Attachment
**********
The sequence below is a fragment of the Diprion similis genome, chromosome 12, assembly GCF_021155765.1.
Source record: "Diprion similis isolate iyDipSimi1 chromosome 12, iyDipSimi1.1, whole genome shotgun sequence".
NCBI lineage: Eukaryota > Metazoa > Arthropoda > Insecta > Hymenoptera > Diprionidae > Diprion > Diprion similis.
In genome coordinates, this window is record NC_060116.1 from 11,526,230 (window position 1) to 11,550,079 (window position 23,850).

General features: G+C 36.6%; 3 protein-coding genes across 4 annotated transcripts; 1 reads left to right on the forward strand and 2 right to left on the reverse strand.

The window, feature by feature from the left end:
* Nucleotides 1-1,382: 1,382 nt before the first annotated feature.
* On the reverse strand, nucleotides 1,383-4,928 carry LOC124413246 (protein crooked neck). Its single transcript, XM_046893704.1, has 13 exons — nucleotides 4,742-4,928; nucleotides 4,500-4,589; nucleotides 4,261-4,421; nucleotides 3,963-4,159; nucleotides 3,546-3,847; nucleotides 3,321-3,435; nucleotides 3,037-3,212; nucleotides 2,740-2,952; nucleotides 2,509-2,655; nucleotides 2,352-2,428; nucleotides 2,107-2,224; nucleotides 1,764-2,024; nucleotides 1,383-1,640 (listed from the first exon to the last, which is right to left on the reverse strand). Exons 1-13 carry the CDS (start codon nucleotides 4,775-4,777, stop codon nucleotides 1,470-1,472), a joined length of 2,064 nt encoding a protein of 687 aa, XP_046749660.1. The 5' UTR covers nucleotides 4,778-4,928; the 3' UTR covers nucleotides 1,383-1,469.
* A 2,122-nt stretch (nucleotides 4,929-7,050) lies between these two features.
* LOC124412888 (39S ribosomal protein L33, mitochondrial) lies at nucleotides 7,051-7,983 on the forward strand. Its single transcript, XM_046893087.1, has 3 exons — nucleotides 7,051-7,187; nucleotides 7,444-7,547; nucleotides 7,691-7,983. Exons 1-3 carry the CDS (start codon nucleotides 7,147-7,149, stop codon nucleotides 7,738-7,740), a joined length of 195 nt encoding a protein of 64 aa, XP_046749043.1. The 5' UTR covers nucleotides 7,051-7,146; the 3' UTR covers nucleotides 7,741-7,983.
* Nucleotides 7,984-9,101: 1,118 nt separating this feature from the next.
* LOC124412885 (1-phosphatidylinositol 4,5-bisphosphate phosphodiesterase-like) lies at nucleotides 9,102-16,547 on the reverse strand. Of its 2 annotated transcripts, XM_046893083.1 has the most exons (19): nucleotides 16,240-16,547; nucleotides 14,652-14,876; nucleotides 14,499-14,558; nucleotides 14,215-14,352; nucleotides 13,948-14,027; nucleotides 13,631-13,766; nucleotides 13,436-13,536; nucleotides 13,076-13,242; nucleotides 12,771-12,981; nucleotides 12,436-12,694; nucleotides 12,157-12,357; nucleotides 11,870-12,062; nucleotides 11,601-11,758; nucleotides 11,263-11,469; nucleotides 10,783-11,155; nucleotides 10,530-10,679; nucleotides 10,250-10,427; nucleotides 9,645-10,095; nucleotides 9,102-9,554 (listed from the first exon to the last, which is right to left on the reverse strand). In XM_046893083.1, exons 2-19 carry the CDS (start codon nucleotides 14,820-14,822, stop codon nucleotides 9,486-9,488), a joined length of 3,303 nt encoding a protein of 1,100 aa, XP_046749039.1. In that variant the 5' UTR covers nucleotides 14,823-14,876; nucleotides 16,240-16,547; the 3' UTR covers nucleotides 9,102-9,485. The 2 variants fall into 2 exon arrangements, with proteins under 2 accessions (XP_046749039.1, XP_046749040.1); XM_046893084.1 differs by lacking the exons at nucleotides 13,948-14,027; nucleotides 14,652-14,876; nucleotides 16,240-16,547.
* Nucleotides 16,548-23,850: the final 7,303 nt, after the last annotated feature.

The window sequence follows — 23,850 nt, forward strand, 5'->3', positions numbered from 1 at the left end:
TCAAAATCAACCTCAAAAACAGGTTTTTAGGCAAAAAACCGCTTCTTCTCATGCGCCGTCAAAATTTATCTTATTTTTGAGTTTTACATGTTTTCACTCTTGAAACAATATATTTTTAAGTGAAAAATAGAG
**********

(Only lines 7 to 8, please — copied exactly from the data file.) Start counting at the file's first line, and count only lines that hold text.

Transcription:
* Nucleotides 1-1,382: 1,382 nt before the first annotated feature.
* On the reverse strand, nucleotides 1,383-4,928 carry LOC124413246 (protein crooked neck). Its single transcript, XM_046893704.1, has 13 exons — nucleotides 4,742-4,928; nucleotides 4,500-4,589; nucleotides 4,261-4,421; nucleotides 3,963-4,159; nucleotides 3,546-3,847; nucleotides 3,321-3,435; nucleotides 3,037-3,212; nucleotides 2,740-2,952; nucleotides 2,509-2,655; nucleotides 2,352-2,428; nucleotides 2,107-2,224; nucleotides 1,764-2,024; nucleotides 1,383-1,640 (listed from the first exon to the last, which is right to left on the reverse strand). Exons 1-13 carry the CDS (start codon nucleotides 4,775-4,777, stop codon nucleotides 1,470-1,472), a joined length of 2,064 nt encoding a protein of 687 aa, XP_046749660.1. The 5' UTR covers nucleotides 4,778-4,928; the 3' UTR covers nucleotides 1,383-1,469.